Here’s a photo I took on the fourth floor contemplating this fabric as a skirt. It was 1 3/8 yards (1.3 meters) long and 56″ wide. The pattern calls for 1 1/3 yards of 60″ wide fabric (or 1 2/3 yards of 45″ wide). Though it wasn’t quite 60″ wide I thought I could make it work if I didn’t match the print. (The fabric was originally $39.99/yard and I got it for $17.50 (!) – half off the remnant price of $35.)
For this version, I made several changes from the original pattern (some of which I’d also made to my maxi version):
Moved the zipper from center back to left side and used an invisible zipper instead of a regular zipper
Removed left pocket because zipper is now there
Lined it instead of using the facing
Added about 2 inches (5 cm) of length to the main skirt fabric
Added 1 inch of length to contrast band (the solid red linen fabric)
I really didn’t know how long I would make the contrast band. I deliberately cut it several inches longer and I posted three options on Instagram (@csews). The red band is longer (deeper?) as you go to the right, 1.) 5 inches (~12.5 cm), 2.) 8 inches (~20 cm), and 3.) 11 inches (28 cam, ).
Many people were in favor of No. 1 and some liked No. 2 (no votes for No. 3). The third was too long so I already took that out of consideration. (You can see all the comments/votes here.) A couple of people suggested making the main fabric a little shorter, which was a good idea except that I had already attached the red fabric to the main skirt piece. Plus I really loved the print, I didn’t want to make it shorter. I decided No. 1 was a little too short and No. 2 was a little too long. So I made it in between those two lengths, adding about an inch to No. 1.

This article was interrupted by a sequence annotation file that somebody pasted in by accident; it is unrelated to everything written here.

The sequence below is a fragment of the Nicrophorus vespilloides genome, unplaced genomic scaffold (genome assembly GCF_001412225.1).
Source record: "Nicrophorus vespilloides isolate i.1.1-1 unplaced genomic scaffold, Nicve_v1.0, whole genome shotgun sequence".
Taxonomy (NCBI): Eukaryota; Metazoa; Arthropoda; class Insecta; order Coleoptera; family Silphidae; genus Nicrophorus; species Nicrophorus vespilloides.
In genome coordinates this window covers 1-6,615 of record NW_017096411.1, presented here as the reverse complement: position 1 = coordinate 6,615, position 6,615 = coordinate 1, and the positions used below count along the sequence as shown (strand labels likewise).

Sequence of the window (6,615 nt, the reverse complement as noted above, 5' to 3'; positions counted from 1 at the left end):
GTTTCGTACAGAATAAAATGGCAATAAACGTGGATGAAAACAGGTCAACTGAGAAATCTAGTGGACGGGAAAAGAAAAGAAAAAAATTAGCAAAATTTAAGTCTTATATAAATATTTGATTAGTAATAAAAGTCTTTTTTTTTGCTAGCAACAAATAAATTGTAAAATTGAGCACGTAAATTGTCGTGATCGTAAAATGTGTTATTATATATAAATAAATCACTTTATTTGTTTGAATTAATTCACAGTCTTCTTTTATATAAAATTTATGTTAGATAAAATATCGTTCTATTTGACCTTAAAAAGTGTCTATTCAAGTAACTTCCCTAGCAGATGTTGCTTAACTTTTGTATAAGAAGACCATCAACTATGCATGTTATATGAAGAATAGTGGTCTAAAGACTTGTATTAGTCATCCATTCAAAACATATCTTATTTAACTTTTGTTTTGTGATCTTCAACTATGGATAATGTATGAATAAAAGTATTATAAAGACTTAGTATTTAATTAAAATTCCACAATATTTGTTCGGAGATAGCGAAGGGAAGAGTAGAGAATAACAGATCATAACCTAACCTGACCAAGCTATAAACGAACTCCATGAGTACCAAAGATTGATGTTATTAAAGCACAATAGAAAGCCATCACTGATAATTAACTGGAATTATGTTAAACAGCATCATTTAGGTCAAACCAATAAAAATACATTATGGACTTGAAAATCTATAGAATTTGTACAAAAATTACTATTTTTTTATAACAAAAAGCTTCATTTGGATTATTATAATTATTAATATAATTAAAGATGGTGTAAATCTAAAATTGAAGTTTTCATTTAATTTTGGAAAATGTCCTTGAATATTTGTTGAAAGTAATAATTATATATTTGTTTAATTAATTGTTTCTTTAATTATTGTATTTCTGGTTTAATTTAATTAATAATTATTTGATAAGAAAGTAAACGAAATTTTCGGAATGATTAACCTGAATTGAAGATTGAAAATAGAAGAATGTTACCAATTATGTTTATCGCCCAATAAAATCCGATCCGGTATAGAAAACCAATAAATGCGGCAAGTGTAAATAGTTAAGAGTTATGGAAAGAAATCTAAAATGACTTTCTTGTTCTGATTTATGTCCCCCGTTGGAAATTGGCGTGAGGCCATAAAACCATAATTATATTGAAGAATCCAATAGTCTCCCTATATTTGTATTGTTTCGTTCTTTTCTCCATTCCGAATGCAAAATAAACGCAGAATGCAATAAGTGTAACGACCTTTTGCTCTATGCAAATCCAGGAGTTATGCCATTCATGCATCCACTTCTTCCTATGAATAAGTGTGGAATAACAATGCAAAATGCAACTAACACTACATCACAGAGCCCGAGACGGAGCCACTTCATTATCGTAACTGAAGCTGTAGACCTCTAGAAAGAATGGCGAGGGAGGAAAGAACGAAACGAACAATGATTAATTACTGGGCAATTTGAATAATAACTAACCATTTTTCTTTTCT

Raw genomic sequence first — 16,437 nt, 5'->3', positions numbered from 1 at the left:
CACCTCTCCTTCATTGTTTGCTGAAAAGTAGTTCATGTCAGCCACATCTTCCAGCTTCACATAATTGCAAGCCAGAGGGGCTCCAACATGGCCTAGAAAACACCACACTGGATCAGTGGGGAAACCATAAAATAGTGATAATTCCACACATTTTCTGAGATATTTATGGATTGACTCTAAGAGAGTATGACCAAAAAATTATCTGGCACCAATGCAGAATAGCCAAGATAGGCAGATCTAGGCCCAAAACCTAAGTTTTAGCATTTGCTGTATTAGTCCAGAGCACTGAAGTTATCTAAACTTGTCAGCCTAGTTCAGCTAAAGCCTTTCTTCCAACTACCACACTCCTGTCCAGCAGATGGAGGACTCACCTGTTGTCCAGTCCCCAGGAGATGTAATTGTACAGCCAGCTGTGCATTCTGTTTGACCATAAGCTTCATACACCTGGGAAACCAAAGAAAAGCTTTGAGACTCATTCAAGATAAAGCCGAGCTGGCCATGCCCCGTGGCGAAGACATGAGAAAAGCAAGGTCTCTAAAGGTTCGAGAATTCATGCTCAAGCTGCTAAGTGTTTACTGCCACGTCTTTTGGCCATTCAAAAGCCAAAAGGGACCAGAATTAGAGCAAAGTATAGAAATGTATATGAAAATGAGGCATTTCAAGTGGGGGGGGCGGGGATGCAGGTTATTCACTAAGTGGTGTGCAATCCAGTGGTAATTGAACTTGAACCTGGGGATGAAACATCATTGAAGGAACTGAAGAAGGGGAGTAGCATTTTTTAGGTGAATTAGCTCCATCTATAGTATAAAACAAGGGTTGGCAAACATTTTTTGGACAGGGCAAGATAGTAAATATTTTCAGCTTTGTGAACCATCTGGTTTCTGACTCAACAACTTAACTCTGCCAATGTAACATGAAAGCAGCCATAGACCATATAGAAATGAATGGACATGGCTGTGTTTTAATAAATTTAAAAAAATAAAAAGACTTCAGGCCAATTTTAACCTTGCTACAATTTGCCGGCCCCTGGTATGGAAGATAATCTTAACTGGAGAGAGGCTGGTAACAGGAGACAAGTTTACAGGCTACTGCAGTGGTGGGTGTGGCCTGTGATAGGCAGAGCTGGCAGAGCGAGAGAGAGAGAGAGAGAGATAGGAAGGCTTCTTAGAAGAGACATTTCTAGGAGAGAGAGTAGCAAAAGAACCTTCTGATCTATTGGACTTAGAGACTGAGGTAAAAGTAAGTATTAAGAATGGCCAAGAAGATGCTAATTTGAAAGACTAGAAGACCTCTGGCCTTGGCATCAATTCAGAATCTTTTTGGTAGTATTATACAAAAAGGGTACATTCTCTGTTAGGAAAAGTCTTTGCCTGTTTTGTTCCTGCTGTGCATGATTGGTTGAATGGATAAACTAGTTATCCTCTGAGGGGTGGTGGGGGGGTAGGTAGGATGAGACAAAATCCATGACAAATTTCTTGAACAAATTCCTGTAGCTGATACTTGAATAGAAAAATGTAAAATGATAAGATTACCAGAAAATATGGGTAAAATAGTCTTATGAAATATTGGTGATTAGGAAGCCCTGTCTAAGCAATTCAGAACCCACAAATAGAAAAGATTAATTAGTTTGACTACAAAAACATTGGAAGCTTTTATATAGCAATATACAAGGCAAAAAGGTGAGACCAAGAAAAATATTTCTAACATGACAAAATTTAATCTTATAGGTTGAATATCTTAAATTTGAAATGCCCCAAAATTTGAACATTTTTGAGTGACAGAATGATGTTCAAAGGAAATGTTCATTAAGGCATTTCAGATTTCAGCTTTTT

This version is significantly longer than the pattern,which has the skirt hem end above the knee – not below the knee. What can I say? I like long skirts. I just feel more comfortable hiding my legs. But I have made a couple of things that are knee-length – my first two Chardons and my Bluegingerdoll Winifred Dress. Those were definitely out of my comfort zone. 😉
I assumed that sewing this one up would be a piece of cake. Heheh. Wrong. The big difference was the fabric. This time I used a heavyweight home dec linen/viscose blend that frayed like crazy. And then it wasn’t easy to see my markings for the pleats on this fabric. I inadvertently stitched many of my pleats about 1/4″ (slightly less than 1 cm) longer than they were supposed to be. Oops.
I made this discovery when I tried it on before installing my zipper. To my surprise it needed slightly more ease around my hips. What?! I haven’t gained that much weight since I last made this skirt. I took out my seam gauge, compared the pleat mark on the pattern to what I sewed and saw that those seams needed to be shorter. I had to unpick that slight extra length on nearly all of the pleats and then go back and reinforce the stitches. So much for a quick sew…
I finished all my raw edges with either a zig zag stitch or a curving straight stitch. Then I thought – hmmm, does the waist need more reinforcement because I’m going to line it and not use a facing or interfacing? Will the linen fabric eventually distort? So I decided to add seam tape to stabilize it. (I sewed seam tape to the waist of my Spring for Cotton dress, so I thought it couldn’t hurt.) Here’s a photo of the waist when I had just began pinning down the seam tape. See all that fraying?
After I stitched that seam, I wondered if using seam tape was a bad idea because I now had three layers at the waist – lining, thick linen fabric, and seam tape – and a triple layer of the linen where the pleat folds were (so five layers wherever there was a pleat. Yikes). I used my pinking scissors to trim the seam allowance. See all that fabric above the seam tape? It’s gone now. I trimmed that down so there was only about 1/4″ left. Understitching the lining and a good pressing keeps everything in place.
Then I tried on the skirt and the lining was too tight. Really? More problems? Well, somehow when I cut the lining, it got distorted and thus it wasn’t wide enough at the hips. Luckily the waist was fine so I didn’t have to touch that. I had already machine sewn the lining to the zipper tape and I really didn’t want to unpick that.